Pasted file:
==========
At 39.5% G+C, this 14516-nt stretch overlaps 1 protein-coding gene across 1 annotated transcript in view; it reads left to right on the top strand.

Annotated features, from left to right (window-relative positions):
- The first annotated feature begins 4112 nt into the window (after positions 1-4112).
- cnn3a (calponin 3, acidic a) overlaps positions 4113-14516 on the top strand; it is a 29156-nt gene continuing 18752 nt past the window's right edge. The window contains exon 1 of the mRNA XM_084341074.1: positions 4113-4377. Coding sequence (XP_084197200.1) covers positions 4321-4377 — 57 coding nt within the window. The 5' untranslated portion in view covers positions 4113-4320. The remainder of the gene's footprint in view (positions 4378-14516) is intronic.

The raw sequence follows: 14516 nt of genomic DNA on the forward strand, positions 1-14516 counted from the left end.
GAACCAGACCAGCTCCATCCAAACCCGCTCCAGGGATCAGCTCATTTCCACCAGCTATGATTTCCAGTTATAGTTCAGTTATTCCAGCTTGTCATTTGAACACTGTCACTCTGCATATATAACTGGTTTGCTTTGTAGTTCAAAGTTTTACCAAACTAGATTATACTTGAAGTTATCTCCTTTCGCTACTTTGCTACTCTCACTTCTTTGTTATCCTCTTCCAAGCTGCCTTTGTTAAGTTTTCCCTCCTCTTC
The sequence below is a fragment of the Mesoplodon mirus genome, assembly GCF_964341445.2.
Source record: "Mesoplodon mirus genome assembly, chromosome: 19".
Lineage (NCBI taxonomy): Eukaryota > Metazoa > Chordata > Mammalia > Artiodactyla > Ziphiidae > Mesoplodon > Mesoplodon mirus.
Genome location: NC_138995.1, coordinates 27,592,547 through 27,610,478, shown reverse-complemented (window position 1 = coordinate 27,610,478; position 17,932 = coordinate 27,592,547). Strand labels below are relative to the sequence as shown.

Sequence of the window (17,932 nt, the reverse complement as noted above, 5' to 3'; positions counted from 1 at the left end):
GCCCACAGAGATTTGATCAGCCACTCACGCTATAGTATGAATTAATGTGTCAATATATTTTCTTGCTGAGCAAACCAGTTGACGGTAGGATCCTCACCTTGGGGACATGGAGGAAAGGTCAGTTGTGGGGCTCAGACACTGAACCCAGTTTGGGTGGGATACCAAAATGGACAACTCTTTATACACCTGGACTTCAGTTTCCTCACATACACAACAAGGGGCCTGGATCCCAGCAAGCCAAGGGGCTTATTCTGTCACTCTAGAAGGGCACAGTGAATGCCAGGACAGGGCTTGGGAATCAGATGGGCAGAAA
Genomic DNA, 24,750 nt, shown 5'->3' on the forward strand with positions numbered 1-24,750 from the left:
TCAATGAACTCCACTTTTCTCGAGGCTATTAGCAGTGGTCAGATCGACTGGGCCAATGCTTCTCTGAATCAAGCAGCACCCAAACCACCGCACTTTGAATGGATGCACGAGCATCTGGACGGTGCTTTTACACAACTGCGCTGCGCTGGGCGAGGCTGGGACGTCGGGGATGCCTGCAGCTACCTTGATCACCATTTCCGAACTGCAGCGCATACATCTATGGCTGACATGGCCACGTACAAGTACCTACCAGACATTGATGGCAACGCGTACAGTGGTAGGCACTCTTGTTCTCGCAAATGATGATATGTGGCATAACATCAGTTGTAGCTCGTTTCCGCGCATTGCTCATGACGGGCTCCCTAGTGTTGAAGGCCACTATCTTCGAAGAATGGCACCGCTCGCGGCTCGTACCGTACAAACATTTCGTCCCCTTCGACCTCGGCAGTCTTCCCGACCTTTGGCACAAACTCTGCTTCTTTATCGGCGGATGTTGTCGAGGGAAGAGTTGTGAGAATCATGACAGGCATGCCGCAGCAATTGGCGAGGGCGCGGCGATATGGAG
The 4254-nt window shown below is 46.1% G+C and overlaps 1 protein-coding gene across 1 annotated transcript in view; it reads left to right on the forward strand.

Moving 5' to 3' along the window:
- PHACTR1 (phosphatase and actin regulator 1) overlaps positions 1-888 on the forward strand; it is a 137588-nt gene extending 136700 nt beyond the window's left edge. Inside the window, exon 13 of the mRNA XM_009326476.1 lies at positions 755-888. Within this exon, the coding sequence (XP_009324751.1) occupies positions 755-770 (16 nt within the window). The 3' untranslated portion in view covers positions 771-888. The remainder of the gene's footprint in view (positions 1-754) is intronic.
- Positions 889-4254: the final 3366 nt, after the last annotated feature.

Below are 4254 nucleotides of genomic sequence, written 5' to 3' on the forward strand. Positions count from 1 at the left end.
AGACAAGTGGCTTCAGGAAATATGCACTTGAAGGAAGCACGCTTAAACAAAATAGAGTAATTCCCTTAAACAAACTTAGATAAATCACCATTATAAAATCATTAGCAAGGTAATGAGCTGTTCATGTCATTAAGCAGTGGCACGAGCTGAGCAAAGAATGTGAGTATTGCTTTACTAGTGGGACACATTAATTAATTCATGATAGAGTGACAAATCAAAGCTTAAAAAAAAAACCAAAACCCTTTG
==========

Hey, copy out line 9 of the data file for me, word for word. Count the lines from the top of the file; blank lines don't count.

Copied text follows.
Lineage (NCBI taxonomy): Eukaryota > Metazoa > Chordata > Mammalia > Artiodactyla > Ziphiidae > Mesoplodon > Mesoplodon mirus.